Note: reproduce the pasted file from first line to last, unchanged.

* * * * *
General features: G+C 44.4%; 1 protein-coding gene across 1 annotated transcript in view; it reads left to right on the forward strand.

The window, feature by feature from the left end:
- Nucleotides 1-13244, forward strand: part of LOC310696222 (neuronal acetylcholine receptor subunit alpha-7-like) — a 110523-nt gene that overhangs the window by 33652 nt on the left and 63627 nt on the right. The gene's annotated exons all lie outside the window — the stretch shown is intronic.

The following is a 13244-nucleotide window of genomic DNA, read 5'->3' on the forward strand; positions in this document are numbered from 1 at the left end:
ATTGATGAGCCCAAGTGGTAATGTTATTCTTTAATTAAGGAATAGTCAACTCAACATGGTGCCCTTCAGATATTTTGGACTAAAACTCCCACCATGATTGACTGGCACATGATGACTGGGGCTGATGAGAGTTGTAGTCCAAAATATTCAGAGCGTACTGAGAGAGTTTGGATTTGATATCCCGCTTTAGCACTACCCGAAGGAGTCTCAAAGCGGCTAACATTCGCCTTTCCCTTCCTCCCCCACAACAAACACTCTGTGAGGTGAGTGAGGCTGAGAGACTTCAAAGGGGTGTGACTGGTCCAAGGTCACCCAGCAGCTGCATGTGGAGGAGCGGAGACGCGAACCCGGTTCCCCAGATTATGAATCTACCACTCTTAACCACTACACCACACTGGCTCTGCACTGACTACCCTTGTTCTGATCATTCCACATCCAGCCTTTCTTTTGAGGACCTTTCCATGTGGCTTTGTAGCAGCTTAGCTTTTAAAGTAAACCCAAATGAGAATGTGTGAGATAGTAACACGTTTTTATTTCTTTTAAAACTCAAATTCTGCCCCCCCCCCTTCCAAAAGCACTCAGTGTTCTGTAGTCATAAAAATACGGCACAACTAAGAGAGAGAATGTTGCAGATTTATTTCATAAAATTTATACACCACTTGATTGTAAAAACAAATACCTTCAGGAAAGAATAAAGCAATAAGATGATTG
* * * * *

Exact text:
General features: G+C 44.4%; 1 protein-coding gene across 1 annotated transcript in view; it reads left to right on the forward strand.

The window, feature by feature from the left end:
- Nucleotides 1-13244, forward strand: part of LOC310696222 (neuronal acetylcholine receptor subunit alpha-7-like) — a 110523-nt gene that overhangs the window by 33652 nt on the left and 63627 nt on the right. The gene's annotated exons all lie outside the window — the stretch shown is intronic.

The following is a 13244-nucleotide window of genomic DNA, read 5'->3' on the forward strand; positions in this document are numbered from 1 at the left end:
ATTGATGAGCCCAAGTGGTAATGTTATTCTTTAATTAAGGAATAGTCAACTCAACATGGTGCCCTTCAGATATTTTGGACTAAAACTCCCACCATGATTGACTGGCACATGATGACTGGGGCTGATGAGAGTTGTAGTCCAAAATATTCAGAGCGTACTGAGAGAGTTTGGATTTGATATCCCGCTTTAGCACTACCCGAAGGAGTCTCAAAGCGGCTAACATTCGCCTTTCCCTTCCTCCCCCACAACAAACACTCTGTGAGGTGAGTGAGGCTGAGAGACTTCAAAGGGGTGTGACTGGTCCAAGGTCACCCAGCAGCTGCATGTGGAGGAGCGGAGACGCGAACCCGGTTCCCCAGATTATGAATCTACCACTCTTAACCACTACACCACACTGGCTCTGCACTGACTACCCTTGTTCTGATCATTCCACATCCAGCCTTTCTTTTGAGGACCTTTCCATGTGGCTTTGTAGCAGCTTAGCTTTTAAAGTAAACCCAAATGAGAATGTGTGAGATAGTAACACGTTTTTATTTCTTTTAAAACTCAAATTCTGCCCCCCCCCCTTCCAAAAGCACTCAGTGTTCTGTAGTCATAAAAATACGGCACAACTAAGAGAGAGAATGTTGCAGATTTATTTCATAAAATTTATACACCACTTGATTGTAAAAACAAATACCTTCAGGAAAGAATAAAGCAATAAGATGATTG